Season 1, Episode 2: Birth Day
This next installment in our series on The Handmaid’s Tale, Hulu’s Emmy-award winning adaptation of Margaret Atwood’s seminal work, discusses the second episode of season one, “Birth Day”. (Need to catch up on Episode 1?) In it, we learn more about both Offred and Ofglen, and get a specific window into both the Commander and the process of birth in Gilead.
In other words, lots to discuss, so let’s get cracking.
KD: I HAVE SO MANY QUESTIONS. When I first started watching the series, I was sure that my memory of reading the book over a decade ago would surface and remind me of salient plot points. Well, that’s a big fat no and I’m actually pretty glad because I am completely enraptured in both horror and curiosity.
I see the main theme of this episode being power - how Offred took some of hers back by losing at Scrabble and then the truly bizarre birthing situation. What was all of that? Do the wives really think that by lamaze breathing and drinking dainty tea they have invested in motherhood? That is such a shadow of reality, but is that all they’ve been left with and therefore they must accept?
Besides the fact that the whole thing is an imprisonment narrative, is there anything in particular that resonated with you in this episode?
EH: Yeah, so welcome to the nutty world of Gilead, episode two. One of things that I found so interesting about this episode was we’ve moved beyond the set-up episode and are starting to get into the nitty gritty.
And, I mean, clearly I found the most captivating part of the episode is the birthing ritual and how both wives and handmaids lives are utterly controlled by this social order and system. We really start to see the differentiation between those two worlds for women, and we also begin to understand the peripheral layers -- the Martha’s and the Eyes, etc. I think you’ve hit on a really key point in that this is still a sympathetic perspective of the wives, who are imprisoned in their roles. It will be interesting to see if and how they find methods to resist or if they have less opportunities to find a sense of communality because wives are more separated from each other and they don’t have as many structured social activities as the handmaids.
So that dynamic between the wives and handmaids really fascinated me in this episode. Coming from your religion lens, was there anything in particular that struck you? We both know that’s not my strong suit, so I’m intrigued to hear what you saw happening with these women.
KD: Before I dive into that - this idea of organized socialization is interesting… let’s put a pin in that and come back at some point.
There was a small moment where someone said that good births are based on devotion to God and that arrested me for a moment. That kind of language is used in real life in our world, even when it’s not explicitly said. Women in the church who deal with infertility are frequently sold this narrative - that they need to be holier or cleaner or healthier or something in order to bear children and that perhaps their “sins” are preventing implantation. Crock of crap, clearly, from a medical perspective, but the theological ramifications on someone’s psyche are no small thing.
Additionally, this language is one of the ways that women are frequently treated as less. While it takes two to tango, so to speak, the oneness of bearing and raising children is both covertly and overtly placed entirely on women in most religious circles. Thus, when women cannot conceive or choose not to, it is frequently seen as wrong/defective/sinful.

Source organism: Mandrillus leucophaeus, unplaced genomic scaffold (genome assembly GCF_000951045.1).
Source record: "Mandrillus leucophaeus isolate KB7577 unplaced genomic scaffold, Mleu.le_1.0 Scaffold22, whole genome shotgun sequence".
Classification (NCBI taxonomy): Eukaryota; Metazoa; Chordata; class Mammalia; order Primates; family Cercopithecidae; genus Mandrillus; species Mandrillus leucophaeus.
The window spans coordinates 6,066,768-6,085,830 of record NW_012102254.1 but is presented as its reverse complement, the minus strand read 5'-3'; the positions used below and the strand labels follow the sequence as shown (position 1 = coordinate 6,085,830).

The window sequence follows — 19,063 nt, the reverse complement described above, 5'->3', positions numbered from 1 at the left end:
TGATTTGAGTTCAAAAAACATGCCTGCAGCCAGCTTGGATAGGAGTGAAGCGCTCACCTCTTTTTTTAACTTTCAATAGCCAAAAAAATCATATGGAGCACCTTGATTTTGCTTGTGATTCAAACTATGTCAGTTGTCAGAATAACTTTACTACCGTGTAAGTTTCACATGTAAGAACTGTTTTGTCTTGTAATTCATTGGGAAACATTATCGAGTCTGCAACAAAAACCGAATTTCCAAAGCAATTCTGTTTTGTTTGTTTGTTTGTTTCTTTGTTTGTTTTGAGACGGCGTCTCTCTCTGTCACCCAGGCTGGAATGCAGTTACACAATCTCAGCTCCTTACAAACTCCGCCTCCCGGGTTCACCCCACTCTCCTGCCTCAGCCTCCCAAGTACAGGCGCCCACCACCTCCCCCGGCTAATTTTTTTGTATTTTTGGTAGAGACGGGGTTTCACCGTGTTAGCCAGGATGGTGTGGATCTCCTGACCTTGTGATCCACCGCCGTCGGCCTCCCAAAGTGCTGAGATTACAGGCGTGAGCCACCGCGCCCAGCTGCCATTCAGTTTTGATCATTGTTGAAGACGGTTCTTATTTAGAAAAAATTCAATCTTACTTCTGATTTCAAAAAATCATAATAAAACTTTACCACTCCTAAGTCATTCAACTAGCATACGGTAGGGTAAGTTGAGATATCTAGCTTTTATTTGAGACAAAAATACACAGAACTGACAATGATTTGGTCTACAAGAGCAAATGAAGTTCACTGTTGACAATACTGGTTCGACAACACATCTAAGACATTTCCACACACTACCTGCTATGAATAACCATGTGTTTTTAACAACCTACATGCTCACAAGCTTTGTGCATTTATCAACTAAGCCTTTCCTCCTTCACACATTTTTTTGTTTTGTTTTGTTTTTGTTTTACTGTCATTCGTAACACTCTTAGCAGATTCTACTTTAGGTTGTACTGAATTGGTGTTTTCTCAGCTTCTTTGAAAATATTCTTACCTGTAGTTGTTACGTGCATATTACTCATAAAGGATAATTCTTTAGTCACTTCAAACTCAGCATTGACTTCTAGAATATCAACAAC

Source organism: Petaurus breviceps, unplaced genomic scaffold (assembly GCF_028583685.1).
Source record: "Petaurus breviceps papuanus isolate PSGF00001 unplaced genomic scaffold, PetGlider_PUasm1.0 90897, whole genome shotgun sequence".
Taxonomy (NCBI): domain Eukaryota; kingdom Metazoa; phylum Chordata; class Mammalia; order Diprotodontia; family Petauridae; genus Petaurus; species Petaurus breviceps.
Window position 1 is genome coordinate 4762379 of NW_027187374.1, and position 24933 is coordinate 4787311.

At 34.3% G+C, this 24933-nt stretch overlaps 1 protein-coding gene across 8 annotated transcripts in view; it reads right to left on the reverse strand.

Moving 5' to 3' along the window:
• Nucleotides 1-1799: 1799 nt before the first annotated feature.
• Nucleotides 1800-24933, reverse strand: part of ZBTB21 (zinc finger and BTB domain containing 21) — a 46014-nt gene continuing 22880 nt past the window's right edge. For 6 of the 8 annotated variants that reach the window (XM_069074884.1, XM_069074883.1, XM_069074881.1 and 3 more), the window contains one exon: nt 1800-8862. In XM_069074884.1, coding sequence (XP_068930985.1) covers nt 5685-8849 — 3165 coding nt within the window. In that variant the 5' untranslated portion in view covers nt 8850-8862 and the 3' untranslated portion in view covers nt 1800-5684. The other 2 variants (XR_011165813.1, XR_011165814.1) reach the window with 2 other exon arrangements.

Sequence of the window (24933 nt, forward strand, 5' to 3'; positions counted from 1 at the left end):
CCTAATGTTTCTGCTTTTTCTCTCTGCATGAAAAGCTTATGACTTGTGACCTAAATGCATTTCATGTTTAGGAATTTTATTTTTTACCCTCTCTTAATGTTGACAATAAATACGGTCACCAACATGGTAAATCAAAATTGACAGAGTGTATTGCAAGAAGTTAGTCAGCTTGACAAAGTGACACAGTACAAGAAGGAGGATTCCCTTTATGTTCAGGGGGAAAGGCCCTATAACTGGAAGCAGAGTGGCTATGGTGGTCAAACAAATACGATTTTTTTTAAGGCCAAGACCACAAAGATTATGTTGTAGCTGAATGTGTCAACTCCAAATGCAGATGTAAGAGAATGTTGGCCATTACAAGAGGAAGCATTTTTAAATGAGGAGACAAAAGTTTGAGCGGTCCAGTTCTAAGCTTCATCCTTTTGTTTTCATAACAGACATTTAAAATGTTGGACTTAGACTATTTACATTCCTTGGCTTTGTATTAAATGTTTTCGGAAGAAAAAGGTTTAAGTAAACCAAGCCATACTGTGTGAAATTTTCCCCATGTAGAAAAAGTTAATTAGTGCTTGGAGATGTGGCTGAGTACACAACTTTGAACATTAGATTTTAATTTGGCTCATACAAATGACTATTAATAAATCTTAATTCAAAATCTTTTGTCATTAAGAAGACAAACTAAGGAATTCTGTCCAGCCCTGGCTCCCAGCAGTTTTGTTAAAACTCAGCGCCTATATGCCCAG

Does that make any sense?
EH: That makes total sense, because it’s the woman’s job to bear children, that allows for the structure of the system in which wives are given this elevated, ‘holy’ status and the extraordinary pressure put on the handmaid’s to conceive. Which is why I think it’s so interesting that conceiving and raising the children are separated and that the handmaid’s are only allowed to provided sustenance (breastfeeding) for the children but the wives take over for all the other duties of raising the child.
I’m also struck by how they’ve subverted that perception that women who cannot (or choose not to) conceive are sinful and the wives who are barren are revered and given elevated status. They’ve created a religious justification for the low fertility rate (which I’m sure happens all the time in loads of religions) and the fact that in Gilead only 1 in 5 births are healthy.
I’d like to go back to your notion of power as a theme for this episode, especially in what I saw from a control and confinement narrative. Resistance to the established system takes its forms in small movements, gestures, and actions that will not disturb the overall order, like when Offred refuses to eat the cookie at the birthing ceremony/ritual. But then we see by the end of the episode she is subverting that order through breaking lots of social norms when the Commander invites her into his office to play Scrabble. By looking at him, touching him, and speaking to him ‘normally’ she has removed those walls which help maintain order, and the Commander lets her, which is really intriguing.
What did you make of that scene? What do you think the writers wanted us to take away from it moving forward?
KD: I was captivated by that scene! Also, it spoke to an intimacy that he clearly craves but cannot find with his wife - for whatever reason - and so he creates it with Offred. Also, there was the only moments of kindness we’ve ever seen in Gilead in that episode - when he asks if she wants to do something, or even acknowledges she has a brain and can read.
As for what I think the writers want us to take is that this world is complicated. That even though the power narrative is unity and uniformity, nothing is that simple and people are still, fundamentally, people.
I can’t wait to see what happens next.